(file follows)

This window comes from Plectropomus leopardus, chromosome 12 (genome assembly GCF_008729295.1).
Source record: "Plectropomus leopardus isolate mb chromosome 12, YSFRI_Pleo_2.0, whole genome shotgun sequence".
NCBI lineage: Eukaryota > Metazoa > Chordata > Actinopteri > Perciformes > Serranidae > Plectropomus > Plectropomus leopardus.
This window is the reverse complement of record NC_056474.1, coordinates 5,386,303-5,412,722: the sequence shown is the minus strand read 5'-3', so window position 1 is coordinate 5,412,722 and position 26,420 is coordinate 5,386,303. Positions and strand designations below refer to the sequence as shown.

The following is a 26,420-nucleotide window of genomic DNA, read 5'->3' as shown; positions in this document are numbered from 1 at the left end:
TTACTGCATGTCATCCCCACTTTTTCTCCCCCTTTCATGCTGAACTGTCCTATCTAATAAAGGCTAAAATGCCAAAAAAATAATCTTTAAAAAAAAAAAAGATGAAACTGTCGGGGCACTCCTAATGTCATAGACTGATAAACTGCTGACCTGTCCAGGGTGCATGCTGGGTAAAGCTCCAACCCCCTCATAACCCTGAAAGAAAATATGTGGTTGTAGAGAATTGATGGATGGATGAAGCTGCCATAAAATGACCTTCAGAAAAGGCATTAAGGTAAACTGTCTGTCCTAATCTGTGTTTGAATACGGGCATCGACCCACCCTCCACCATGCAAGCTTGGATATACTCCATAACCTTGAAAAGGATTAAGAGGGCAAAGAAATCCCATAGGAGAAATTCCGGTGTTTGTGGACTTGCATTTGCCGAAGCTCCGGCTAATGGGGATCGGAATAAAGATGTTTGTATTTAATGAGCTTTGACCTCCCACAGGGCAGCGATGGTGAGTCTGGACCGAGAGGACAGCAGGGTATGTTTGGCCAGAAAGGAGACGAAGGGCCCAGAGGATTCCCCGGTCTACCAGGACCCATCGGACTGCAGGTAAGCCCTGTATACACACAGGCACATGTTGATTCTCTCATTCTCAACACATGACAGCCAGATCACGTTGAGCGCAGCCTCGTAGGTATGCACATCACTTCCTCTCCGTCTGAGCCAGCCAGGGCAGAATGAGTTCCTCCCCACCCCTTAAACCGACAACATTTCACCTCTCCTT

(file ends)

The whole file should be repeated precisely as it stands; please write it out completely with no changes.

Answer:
This window comes from Plectropomus leopardus, chromosome 12 (genome assembly GCF_008729295.1).
Source record: "Plectropomus leopardus isolate mb chromosome 12, YSFRI_Pleo_2.0, whole genome shotgun sequence".
NCBI lineage: Eukaryota > Metazoa > Chordata > Actinopteri > Perciformes > Serranidae > Plectropomus > Plectropomus leopardus.
This window is the reverse complement of record NC_056474.1, coordinates 5,386,303-5,412,722: the sequence shown is the minus strand read 5'-3', so window position 1 is coordinate 5,412,722 and position 26,420 is coordinate 5,386,303. Positions and strand designations below refer to the sequence as shown.

The following is a 26,420-nucleotide window of genomic DNA, read 5'->3' as shown; positions in this document are numbered from 1 at the left end:
TTACTGCATGTCATCCCCACTTTTTCTCCCCCTTTCATGCTGAACTGTCCTATCTAATAAAGGCTAAAATGCCAAAAAAATAATCTTTAAAAAAAAAAAAGATGAAACTGTCGGGGCACTCCTAATGTCATAGACTGATAAACTGCTGACCTGTCCAGGGTGCATGCTGGGTAAAGCTCCAACCCCCTCATAACCCTGAAAGAAAATATGTGGTTGTAGAGAATTGATGGATGGATGAAGCTGCCATAAAATGACCTTCAGAAAAGGCATTAAGGTAAACTGTCTGTCCTAATCTGTGTTTGAATACGGGCATCGACCCACCCTCCACCATGCAAGCTTGGATATACTCCATAACCTTGAAAAGGATTAAGAGGGCAAAGAAATCCCATAGGAGAAATTCCGGTGTTTGTGGACTTGCATTTGCCGAAGCTCCGGCTAATGGGGATCGGAATAAAGATGTTTGTATTTAATGAGCTTTGACCTCCCACAGGGCAGCGATGGTGAGTCTGGACCGAGAGGACAGCAGGGTATGTTTGGCCAGAAAGGAGACGAAGGGCCCAGAGGATTCCCCGGTCTACCAGGACCCATCGGACTGCAGGTAAGCCCTGTATACACACAGGCACATGTTGATTCTCTCATTCTCAACACATGACAGCCAGATCACGTTGAGCGCAGCCTCGTAGGTATGCACATCACTTCCTCTCCGTCTGAGCCAGCCAGGGCAGAATGAGTTCCTCCCCACCCCTTAAACCGACAACATTTCACCTCTCCTT